We’ll ask them about that consensus

Earth with a thermostat

We hear repeatedly about an alleged overwhelming “consensus” of climate scientists who apparently all believe the same thing about the world’s climate. What, precisely, they all believe is not only undefined but also variable, according to whether we’re discussing human emissions of GHG, ocean acidification, the spread of malaria, the “loss” of polar ice caps, altered butterfly populations, extra floods, extra droughts, loss of polar bears, harm to poor people or dangerous sea level rise.

As, for example, in today’s story about NASA noticing a slight fall in sea level over the past year, where the reporter says, all wide-eyed and trusting:

The vast majority of climate scientists agree that the release of greenhouse gases by human civilization is driving global temperatures higher, with projections of sea-level rise ranging from one to six feet over the next century.

That statement appears alarming, until you notice it doesn’t say how much higher temperatures have gone or will go, nor whether the “vast majority of climate scientists” make any projection at all about sea-level rise.

I don’t believe statements like this and a lot of other people don’t believe this kind of climate nonsense. There are two parts to my disbelief: 1) that the “vast majority” of climate scientists agree and 2) that sea-level [will rise] from one “to six feet” over the next century.

It’s time to clear up this illogical twaddle

What is a climate scientist? I want a working definition!

Who is a climate scientist? I want names and email addresses!

What do they agree on — what is the “consensus” among climate scientists? I want the exact wording!

How much “higher” are we driving temperatures? I want numbers!

Then I will ask each “climate scientist” whether he or she is, or is not, part of that “consensus” — and put an end once and for all to this mindless pretence at guessing.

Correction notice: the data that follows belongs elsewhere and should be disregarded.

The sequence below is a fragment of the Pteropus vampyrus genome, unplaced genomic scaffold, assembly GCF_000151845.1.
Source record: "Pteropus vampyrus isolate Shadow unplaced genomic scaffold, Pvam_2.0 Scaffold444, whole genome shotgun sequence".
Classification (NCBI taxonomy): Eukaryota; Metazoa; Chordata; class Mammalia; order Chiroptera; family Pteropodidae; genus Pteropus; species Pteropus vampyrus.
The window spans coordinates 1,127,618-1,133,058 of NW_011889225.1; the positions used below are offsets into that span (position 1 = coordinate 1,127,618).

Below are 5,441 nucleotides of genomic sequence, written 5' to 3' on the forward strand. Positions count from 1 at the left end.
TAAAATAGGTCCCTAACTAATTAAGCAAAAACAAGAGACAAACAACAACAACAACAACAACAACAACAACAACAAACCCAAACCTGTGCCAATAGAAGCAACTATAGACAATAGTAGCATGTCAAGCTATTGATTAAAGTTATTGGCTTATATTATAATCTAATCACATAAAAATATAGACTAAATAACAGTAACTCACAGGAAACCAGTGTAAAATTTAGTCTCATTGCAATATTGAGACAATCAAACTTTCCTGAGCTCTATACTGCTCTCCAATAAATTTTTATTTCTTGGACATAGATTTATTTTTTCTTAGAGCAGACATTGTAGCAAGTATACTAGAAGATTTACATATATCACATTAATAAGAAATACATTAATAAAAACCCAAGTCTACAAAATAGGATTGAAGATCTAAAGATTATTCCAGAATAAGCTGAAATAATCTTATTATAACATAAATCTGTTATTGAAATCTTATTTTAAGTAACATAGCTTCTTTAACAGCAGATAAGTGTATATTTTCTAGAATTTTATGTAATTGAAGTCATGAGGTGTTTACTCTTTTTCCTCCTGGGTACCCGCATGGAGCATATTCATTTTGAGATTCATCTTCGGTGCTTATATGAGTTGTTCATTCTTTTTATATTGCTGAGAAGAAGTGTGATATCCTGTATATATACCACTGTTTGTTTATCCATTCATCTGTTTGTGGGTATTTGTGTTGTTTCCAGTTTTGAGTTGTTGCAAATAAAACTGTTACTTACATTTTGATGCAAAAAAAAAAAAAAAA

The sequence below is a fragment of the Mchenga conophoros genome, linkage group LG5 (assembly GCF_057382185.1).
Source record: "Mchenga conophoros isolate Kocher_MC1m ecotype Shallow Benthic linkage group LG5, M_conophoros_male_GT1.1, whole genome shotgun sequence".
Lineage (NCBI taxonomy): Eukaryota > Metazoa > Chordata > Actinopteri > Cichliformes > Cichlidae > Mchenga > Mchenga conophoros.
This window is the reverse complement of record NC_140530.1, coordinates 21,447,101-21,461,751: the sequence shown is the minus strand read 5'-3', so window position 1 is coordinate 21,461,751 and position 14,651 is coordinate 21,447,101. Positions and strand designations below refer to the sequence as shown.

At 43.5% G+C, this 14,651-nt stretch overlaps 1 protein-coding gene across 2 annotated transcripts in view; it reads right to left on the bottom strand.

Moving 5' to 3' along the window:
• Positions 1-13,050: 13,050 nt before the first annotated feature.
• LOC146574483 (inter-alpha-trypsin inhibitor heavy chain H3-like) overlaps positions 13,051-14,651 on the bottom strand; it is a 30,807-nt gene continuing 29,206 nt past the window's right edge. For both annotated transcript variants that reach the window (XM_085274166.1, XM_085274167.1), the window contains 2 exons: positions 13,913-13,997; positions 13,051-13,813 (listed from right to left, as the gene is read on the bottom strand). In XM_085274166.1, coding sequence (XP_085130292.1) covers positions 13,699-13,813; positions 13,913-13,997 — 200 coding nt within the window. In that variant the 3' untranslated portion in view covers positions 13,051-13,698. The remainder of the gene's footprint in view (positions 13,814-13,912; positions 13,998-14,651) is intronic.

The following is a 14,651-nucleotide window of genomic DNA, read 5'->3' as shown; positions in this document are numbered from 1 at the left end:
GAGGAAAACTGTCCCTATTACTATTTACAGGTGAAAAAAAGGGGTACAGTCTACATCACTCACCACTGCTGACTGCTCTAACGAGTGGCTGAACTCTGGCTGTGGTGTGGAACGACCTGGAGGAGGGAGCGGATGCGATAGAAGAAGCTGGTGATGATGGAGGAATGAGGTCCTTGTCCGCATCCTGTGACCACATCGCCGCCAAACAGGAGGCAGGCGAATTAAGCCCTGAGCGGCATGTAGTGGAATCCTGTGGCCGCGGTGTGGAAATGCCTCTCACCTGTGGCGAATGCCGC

Our definition should clarify whether James Hansen, an astrophysicist, can be considered a cimate scientist and why. But answering how a politician could be a leading climate spokesman for so long is expecting too much.

This climate poll is a great idea! What could possibly go wrong?

Except, has it been done before? How many climate scientists are we likely to find (who speak English)? How many are there just in New Zealand? Will we need a vote on what we’re talking about before we can take a vote on the consensus itself? Is there anything else?

One Thought on “We’ll ask them about that consensus

  1. Clarence on August 26, 2011 at 11:55 am said:

    Good questions. Here are some more:

    Are there some pre-requisites to eligibility for the description “climate scientist”? eg:

    1. Must they be on the public payroll, with their income dependent on the approval of politicians?

    2. Do they have to attend at least one annual junket (at taxpayer expense) so as to join in the group-think?

    3. Are they excluded if their papers are rejected by “Nature”, or fail to appear in IPCC reports?

    And, what constitutes a “consensus”? eg:

    1. If scientist A projects sea levels will rise 1 foot, while “B” projects a rise of 6 feet – are they in consensus?

    2. If both A and B believe sea levels will change (either up or down) – are they in consensus?

    3 If Lindzen and Hansen both believe “the release of greenhouse gases by human civilization” causes global temps to rise – as they do – are they blood brothers?

    Is there any discernible point in all this semantic waste of time? [Obnoxious verb removed. The target of your abuse here is unclear, Clarence, but the point of the post is to find a sensible means to destroy the false impression of consensus. Thanks for your perspicacity, as always, this time in extending the pitfalls in defining a consensus. – Richard T]

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